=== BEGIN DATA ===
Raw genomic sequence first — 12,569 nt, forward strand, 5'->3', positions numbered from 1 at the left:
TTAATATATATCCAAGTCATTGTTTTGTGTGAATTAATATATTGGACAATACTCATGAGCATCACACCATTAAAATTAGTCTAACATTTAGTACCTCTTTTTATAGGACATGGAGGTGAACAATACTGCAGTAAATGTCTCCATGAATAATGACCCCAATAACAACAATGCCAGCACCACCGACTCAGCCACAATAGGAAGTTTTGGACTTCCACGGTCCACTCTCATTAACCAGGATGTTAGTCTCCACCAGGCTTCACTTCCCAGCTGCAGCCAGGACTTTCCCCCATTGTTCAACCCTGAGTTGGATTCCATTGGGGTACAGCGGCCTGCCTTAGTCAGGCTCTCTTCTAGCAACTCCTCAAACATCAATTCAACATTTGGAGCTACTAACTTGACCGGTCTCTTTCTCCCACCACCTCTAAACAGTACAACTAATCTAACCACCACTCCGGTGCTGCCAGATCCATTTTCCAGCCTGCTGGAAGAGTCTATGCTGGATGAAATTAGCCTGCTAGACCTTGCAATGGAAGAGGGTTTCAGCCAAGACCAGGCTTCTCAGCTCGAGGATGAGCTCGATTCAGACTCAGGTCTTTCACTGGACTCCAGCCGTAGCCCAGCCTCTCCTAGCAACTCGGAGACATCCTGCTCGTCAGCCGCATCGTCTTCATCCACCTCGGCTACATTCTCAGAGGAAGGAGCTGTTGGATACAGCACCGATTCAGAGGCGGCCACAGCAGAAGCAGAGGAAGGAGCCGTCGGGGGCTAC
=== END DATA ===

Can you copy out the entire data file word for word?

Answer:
Raw genomic sequence first — 12,569 nt, forward strand, 5'->3', positions numbered from 1 at the left:
TTAATATATATCCAAGTCATTGTTTTGTGTGAATTAATATATTGGACAATACTCATGAGCATCACACCATTAAAATTAGTCTAACATTTAGTACCTCTTTTTATAGGACATGGAGGTGAACAATACTGCAGTAAATGTCTCCATGAATAATGACCCCAATAACAACAATGCCAGCACCACCGACTCAGCCACAATAGGAAGTTTTGGACTTCCACGGTCCACTCTCATTAACCAGGATGTTAGTCTCCACCAGGCTTCACTTCCCAGCTGCAGCCAGGACTTTCCCCCATTGTTCAACCCTGAGTTGGATTCCATTGGGGTACAGCGGCCTGCCTTAGTCAGGCTCTCTTCTAGCAACTCCTCAAACATCAATTCAACATTTGGAGCTACTAACTTGACCGGTCTCTTTCTCCCACCACCTCTAAACAGTACAACTAATCTAACCACCACTCCGGTGCTGCCAGATCCATTTTCCAGCCTGCTGGAAGAGTCTATGCTGGATGAAATTAGCCTGCTAGACCTTGCAATGGAAGAGGGTTTCAGCCAAGACCAGGCTTCTCAGCTCGAGGATGAGCTCGATTCAGACTCAGGTCTTTCACTGGACTCCAGCCGTAGCCCAGCCTCTCCTAGCAACTCGGAGACATCCTGCTCGTCAGCCGCATCGTCTTCATCCACCTCGGCTACATTCTCAGAGGAAGGAGCTGTTGGATACAGCACCGATTCAGAGGCGGCCACAGCAGAAGCAGAGGAAGGAGCCGTCGGGGGCTAC